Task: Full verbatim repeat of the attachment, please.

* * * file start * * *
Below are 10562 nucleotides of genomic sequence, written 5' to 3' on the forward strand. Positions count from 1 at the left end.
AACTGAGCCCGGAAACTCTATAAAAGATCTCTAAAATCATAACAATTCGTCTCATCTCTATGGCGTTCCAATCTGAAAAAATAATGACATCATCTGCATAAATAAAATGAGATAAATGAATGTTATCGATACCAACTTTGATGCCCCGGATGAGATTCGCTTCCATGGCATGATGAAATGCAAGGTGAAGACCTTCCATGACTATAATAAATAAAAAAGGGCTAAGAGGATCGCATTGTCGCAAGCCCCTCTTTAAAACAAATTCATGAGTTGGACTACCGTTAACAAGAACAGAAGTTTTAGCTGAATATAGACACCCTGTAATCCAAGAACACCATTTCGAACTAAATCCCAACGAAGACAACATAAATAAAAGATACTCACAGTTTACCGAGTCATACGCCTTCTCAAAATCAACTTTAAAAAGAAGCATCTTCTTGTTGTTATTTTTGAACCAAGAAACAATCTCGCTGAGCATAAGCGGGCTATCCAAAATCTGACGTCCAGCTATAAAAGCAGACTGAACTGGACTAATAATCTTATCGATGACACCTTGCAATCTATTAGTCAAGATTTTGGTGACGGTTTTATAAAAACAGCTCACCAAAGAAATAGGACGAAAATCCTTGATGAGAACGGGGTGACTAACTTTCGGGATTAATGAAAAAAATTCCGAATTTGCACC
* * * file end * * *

Below are 10562 nucleotides of genomic sequence, written 5' to 3' on the forward strand. Positions count from 1 at the left end.
AACTGAGCCCGGAAACTCTATAAAAGATCTCTAAAATCATAACAATTCGTCTCATCTCTATGGCGTTCCAATCTGAAAAAATAATGACATCATCTGCATAAATAAAATGAGATAAATGAATGTTATCGATACCAACTTTGATGCCCCGGATGAGATTCGCTTCCATGGCATGATGAAATGCAAGGTGAAGACCTTCCATGACTATAATAAATAAAAAAGGGCTAAGAGGATCGCATTGTCGCAAGCCCCTCTTTAAAACAAATTCATGAGTTGGACTACCGTTAACAAGAACAGAAGTTTTAGCTGAATATAGACACCCTGTAATCCAAGAACACCATTTCGAACTAAATCCCAACGAAGACAACATAAATAAAAGATACTCACAGTTTACCGAGTCATACGCCTTCTCAAAATCAACTTTAAAAAGAAGCATCTTCTTGTTGTTATTTTTGAACCAAGAAACAATCTCGCTGAGCATAAGCGGGCTATCCAAAATCTGACGTCCAGCTATAAAAGCAGACTGAACTGGACTAATAATCTTATCGATGACACCTTGCAATCTATTAGTCAAGATTTTGGTGACGGTTTTATAAAAACAGCTCACCAAAGAAATAGGACGAAAATCCTTGATGAGAACGGGGTGACTAACTTTCGGGATTAATGAAAAAAATTCCGAATTTGCACC